How can I fix the voice?
Advice for budding writers can sometimes feel like an endless loop of popular catchphrases: “show, don’t tell,” “avoid cliché,” and “write what you know” are touted as rules to live by, but such soundbites are often a too broad and vague to really be helpful.
A maxim whose meaning alluded me until very recently was that writers need to “find their voice” before they can produce anything of real merit. It wasn’t that I didn’t have a voice until recently, or that I didn’t know a good literary voice when I encountered one.
What I didn’t understand is the relationship between “voice” and writer’s identity – not just their literary identity, but their identity in the most personal sense. Because of that I didn’t quite know how to recognize my voice, or how to think about developing it.
My epiphany came with the help of novelist and essayist Zadie Smith – one of my absolute favorite writers-about-writing. Several months ago I was perusing a few essays in which Smith talks about “style.”
Photo Credit: David Shankbone
In “Fail Better” (which I recommend you read in its entirety), she writes:
[Certain critics] understood style precisely as an expression of personality, in its widest sense. A writer's personality is his manner of being in the world: his writing style is the unavoidable trace of that manner. When you understand style in these terms, you don't think of it as merely a matter of fanciful syntax, or as the flamboyant icing atop a plain literary cake, nor as the uncontrollable result of some mysterious velocity coiled within language itself. Rather, you see style as a personal necessity, as the only possible expression of a particular human consciousness. Style is a writer's way of telling the truth.
When I read this, a light bulb went off: we, as individual writers, write in our specific ways because we each have our own way of looking at and processing the world. The stylistic choices we make, even if they aren’t fully conscious, are anything but arbitrary – they are the outward manifestation of how the insides of our brains work.
Our “style” is how we externalize our individual inner landscapes using the tools of written language – what results from this fusion of identity and technique is a writer’s literary “voice.”
Say two writers meet for lunch at a café, and a young couple is having a fight at the adjoining table. Later each writer goes home and writes a scene based on what they saw.
They will probably attribute different emotional motivations to the characters, remember and report different details, and use language that is tailored to the point they’re each trying to make.
One writer’s description of the two lovers might be dramatic and tragic; the other’s might read as ironic, cynical, or darkly comic. These choices, and the two different pieces of writing that result from observing the same events, reflect the voices of two people who see the world very differently.
If you understand your voice as an organic outgrowth of your way of seeing and thinking, you’ll start to free yourself from preconceived ideas about how you think you should write.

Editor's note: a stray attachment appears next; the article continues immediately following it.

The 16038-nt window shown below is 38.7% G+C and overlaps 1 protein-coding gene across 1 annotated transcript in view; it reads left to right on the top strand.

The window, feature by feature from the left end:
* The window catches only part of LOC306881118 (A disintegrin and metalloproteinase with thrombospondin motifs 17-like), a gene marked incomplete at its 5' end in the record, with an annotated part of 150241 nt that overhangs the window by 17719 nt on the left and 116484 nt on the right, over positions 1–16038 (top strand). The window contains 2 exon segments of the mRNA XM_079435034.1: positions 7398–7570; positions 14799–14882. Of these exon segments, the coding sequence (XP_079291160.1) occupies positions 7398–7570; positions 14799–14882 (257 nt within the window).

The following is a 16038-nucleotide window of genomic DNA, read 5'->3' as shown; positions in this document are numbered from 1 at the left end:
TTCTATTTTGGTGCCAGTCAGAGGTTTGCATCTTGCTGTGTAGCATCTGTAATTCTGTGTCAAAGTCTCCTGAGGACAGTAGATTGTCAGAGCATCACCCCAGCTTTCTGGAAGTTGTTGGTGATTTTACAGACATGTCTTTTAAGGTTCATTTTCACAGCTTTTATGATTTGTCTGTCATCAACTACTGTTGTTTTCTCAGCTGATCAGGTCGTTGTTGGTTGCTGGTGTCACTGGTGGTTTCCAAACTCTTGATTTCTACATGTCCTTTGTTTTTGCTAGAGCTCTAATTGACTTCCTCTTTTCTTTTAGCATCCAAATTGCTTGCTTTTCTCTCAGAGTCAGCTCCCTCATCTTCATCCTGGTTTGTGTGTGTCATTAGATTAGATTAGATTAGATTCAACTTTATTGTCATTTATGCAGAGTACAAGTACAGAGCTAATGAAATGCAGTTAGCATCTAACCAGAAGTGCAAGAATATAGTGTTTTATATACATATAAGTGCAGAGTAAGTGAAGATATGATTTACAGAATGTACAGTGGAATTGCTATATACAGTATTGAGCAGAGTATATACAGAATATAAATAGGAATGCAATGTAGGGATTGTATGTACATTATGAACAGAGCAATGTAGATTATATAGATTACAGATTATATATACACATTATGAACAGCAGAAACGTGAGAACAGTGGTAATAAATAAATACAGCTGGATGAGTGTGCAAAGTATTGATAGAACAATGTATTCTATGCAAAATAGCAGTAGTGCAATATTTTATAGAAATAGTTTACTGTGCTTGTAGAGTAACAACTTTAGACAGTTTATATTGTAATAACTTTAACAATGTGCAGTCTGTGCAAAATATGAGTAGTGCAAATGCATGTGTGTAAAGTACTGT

Now I’m going to quote Zadie Smith again, this time her essay “This is How it Feels to Be Me.” She writes:
We cannot be all the writers all the time. We can only be who we are. Which leads me to my second point: writers do not write what they want, they write what they can. When I was 21 I wanted to write like Kafka. But, unfortunately for me, I wrote like a script editor for The Simpsons who'd briefly joined a religious cult and then discovered Foucault. Such is life.
When I read this essay I had second “eureka!” moment. I too have had literary idols whom I desperately wished to emulate. For much of my 20s my personal Holy Grail was the famous essayist Joan Didion. I thought that if I could write like Joan, I’d have it all figured out.
Didion, the Holy Grail for many writers. Photo Credit: Incase
This, however, is a trap, and reading Zadie Smith made me realize exactly why. I can’t write like Joan Didion because I don’t live in Joan Didion’s head. I don’t see the world through her eyes, I don’t have her emotional tendencies, and I don’t react to things the way she does.
My attempts to write like Joan Didion always felt forced and ineffective -- not because I wasn’t good enough, but because I wasn’t Joan Didion. I’m still not, in case you were wondering.
You, my reader, may desperately want to write like William Faulkner, but unless you can take his brain and put it inside your own skull, your attempts to do so likely won’t turn out very well. That’s fine. You’re you.
So stop thinking about what William Faulkner might say about XYZ and start paying attention to what you have to say about it – not what you think you should say in order to sound smart and literary, but what thoughts and emotions actually rise up within you. Then write those things down without worrying too much about how you’re writing. This is one way to begin to identify your voice. Then you can refine this voice into a writing style that will express your ideas to an audience in the most artful and precise way possible.
Of course this latter “refining” part requires a lot of very focused work on craft. Practice, and revision, and the help of teachers and editors will come into play. But once you start to identify what it is you’re trying to express, this work becomes a much more focused and directional process.
You’ll develop a much sharper instinct for when your writing “feels right,” and when something isn’t quite coming together.
Keep in mind that our ways of looking at the world evolve over our lives, so our voices may likewise evolve over the course of our careers. But if you get into the habit of paying attention to the inside of your own head, and develop the tools needed to externalize that clearly, your voice will become something that you’ll never lose.